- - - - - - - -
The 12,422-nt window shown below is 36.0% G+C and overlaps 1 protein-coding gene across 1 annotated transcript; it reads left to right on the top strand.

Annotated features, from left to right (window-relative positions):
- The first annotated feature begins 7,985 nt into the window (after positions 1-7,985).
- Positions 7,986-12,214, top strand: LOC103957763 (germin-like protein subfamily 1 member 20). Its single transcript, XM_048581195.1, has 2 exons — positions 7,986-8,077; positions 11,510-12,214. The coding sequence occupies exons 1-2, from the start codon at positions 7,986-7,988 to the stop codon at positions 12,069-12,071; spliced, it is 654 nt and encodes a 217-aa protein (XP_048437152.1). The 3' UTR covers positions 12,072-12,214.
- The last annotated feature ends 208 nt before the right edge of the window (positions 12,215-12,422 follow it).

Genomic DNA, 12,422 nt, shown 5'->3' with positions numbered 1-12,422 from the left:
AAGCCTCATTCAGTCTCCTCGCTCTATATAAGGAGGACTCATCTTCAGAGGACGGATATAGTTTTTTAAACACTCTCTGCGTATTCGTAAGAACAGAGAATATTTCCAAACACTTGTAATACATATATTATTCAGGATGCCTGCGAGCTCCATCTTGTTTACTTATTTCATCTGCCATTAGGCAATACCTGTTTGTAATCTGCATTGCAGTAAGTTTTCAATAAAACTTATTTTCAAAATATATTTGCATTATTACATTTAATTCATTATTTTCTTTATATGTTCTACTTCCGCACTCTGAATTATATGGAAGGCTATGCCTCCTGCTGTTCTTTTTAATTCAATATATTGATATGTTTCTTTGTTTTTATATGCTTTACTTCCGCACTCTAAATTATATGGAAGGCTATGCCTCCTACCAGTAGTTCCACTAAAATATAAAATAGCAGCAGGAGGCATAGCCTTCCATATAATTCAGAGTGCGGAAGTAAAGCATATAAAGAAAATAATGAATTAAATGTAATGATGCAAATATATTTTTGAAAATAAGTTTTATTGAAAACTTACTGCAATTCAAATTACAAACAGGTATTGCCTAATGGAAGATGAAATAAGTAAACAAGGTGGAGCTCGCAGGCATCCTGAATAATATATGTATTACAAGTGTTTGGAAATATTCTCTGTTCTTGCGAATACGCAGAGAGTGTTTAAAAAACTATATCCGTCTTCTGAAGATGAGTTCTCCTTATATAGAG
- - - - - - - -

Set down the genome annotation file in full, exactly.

The 12,422-nt window shown below is 36.0% G+C and overlaps 1 protein-coding gene across 1 annotated transcript; it reads left to right on the top strand.

Annotated features, from left to right (window-relative positions):
- The first annotated feature begins 7,985 nt into the window (after positions 1-7,985).
- Positions 7,986-12,214, top strand: LOC103957763 (germin-like protein subfamily 1 member 20). Its single transcript, XM_048581195.1, has 2 exons — positions 7,986-8,077; positions 11,510-12,214. The coding sequence occupies exons 1-2, from the start codon at positions 7,986-7,988 to the stop codon at positions 12,069-12,071; spliced, it is 654 nt and encodes a 217-aa protein (XP_048437152.1). The 3' UTR covers positions 12,072-12,214.
- The last annotated feature ends 208 nt before the right edge of the window (positions 12,215-12,422 follow it).

Genomic DNA, 12,422 nt, shown 5'->3' with positions numbered 1-12,422 from the left:
AAGCCTCATTCAGTCTCCTCGCTCTATATAAGGAGGACTCATCTTCAGAGGACGGATATAGTTTTTTAAACACTCTCTGCGTATTCGTAAGAACAGAGAATATTTCCAAACACTTGTAATACATATATTATTCAGGATGCCTGCGAGCTCCATCTTGTTTACTTATTTCATCTGCCATTAGGCAATACCTGTTTGTAATCTGCATTGCAGTAAGTTTTCAATAAAACTTATTTTCAAAATATATTTGCATTATTACATTTAATTCATTATTTTCTTTATATGTTCTACTTCCGCACTCTGAATTATATGGAAGGCTATGCCTCCTGCTGTTCTTTTTAATTCAATATATTGATATGTTTCTTTGTTTTTATATGCTTTACTTCCGCACTCTAAATTATATGGAAGGCTATGCCTCCTACCAGTAGTTCCACTAAAATATAAAATAGCAGCAGGAGGCATAGCCTTCCATATAATTCAGAGTGCGGAAGTAAAGCATATAAAGAAAATAATGAATTAAATGTAATGATGCAAATATATTTTTGAAAATAAGTTTTATTGAAAACTTACTGCAATTCAAATTACAAACAGGTATTGCCTAATGGAAGATGAAATAAGTAAACAAGGTGGAGCTCGCAGGCATCCTGAATAATATATGTATTACAAGTGTTTGGAAATATTCTCTGTTCTTGCGAATACGCAGAGAGTGTTTAAAAAACTATATCCGTCTTCTGAAGATGAGTTCTCCTTATATAGAG